There coexist two schools of marketing thoughts. One propagates the ideas of blasting the audience until one becomes insensitive or one turn into a buyer. There is another school of thought that cajoles you to build relationship with your audience and treat them the way you will treat your better half. Which of the two schools of marketing thoughts do you agree with?
Before you show your loyalty to one and thrash the other one calling it a complete waste of money, I must tell you that neither of the two is wrong, and either of the two could be dangerous. It all depends upon your approach, and how you handle the tool. Let me throw some more light on the two schools to help you make informed decision on the marketing tool to use.
This is the view of old school of marketing who believes in the power of mass media advertising, long sales letter, and multiple direct mail copies. Marketers subscribing to this school of thought believe in handling all the customers’ objection through a elaborate sales page. They are of the view that they get only one chance and limited opportunity to influence customers’ decisions, and they should use it to maximum.
Sales cycle is often shorter here. People either buy or they don’t from marketers of this school.
This is what the other camp of marketers believes in. Marketers swearing by “relationship first” maxim often lead you in believing that they have your best interest in their hearts, and no matter what they will not try to sell you anything. It is only when you have spent some time with them that they start recommending (read selling) products to you.
Sales cycle for this kind of marketing ranges from long to very long. People, because they trust this group, often buy more than one product from them.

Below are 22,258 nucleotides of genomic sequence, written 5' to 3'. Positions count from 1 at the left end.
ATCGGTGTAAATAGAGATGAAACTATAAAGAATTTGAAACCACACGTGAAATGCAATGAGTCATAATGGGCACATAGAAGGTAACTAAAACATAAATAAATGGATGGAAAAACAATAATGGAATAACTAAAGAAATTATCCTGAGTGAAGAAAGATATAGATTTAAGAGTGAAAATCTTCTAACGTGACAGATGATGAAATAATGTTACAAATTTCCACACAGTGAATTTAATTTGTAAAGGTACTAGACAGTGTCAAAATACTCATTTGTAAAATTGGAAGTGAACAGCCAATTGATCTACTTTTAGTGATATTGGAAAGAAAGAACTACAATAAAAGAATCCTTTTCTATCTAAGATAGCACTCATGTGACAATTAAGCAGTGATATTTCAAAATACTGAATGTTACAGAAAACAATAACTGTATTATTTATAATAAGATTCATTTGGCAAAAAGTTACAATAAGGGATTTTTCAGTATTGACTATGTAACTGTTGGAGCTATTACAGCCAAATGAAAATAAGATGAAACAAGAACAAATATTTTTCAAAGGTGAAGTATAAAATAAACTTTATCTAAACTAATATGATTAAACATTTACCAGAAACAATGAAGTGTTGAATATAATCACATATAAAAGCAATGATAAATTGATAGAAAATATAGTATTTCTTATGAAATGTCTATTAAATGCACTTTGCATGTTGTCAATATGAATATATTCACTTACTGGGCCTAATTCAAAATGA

So, which group of marketers do you belong to? The “long sales copy” one or the relationship one? As said earlier, there is nothing right or wrong about the either of the two. It all depends upon how you use it.
For me, I believe in both of them.
Tags: Audience, Best Interest, Decisions, Direct Mail, Hearts, Loyalty, Mail Copies, Marketers, Marketing Sales, Marketing Tool, Mass Media, Maxim, Maximum Sales, Media Advertising, Objection, Old School, People, Relationship, School Of Thought, Waste Of Money
So far in the series on twitter job search, we have covered branding and networking, now it is time to talk about etiquette. Etiquette plays a major role when it comes to getting a job, through twitter or otherwise. It would be in your best interest to mind your manners, as no one likes a person who cannot behave nicely in the perceived shadow of anonymity that twitter or any other website provides.
Do not start sending confidential or sensitive information on the twitter’s public timeline using @ symbol. This is akin to taking someone’s bedroom talk to nearest pub. No one is going to like it, and you by doing so are risking your reputation. Instead, send sensitive or personal information in a direct message. Send your résumé link, interview request, etc., in DM only.
Many a time job seekers do not pay much attention to DMs sent to them, or to the messages sent to them using @ symbol. Always, always, always respond to all direct and indirect messages sent to you. This will paint a picture of a guy who is helpful, friendly, and prompt. These are the traits of an employee that anyone will like to hire.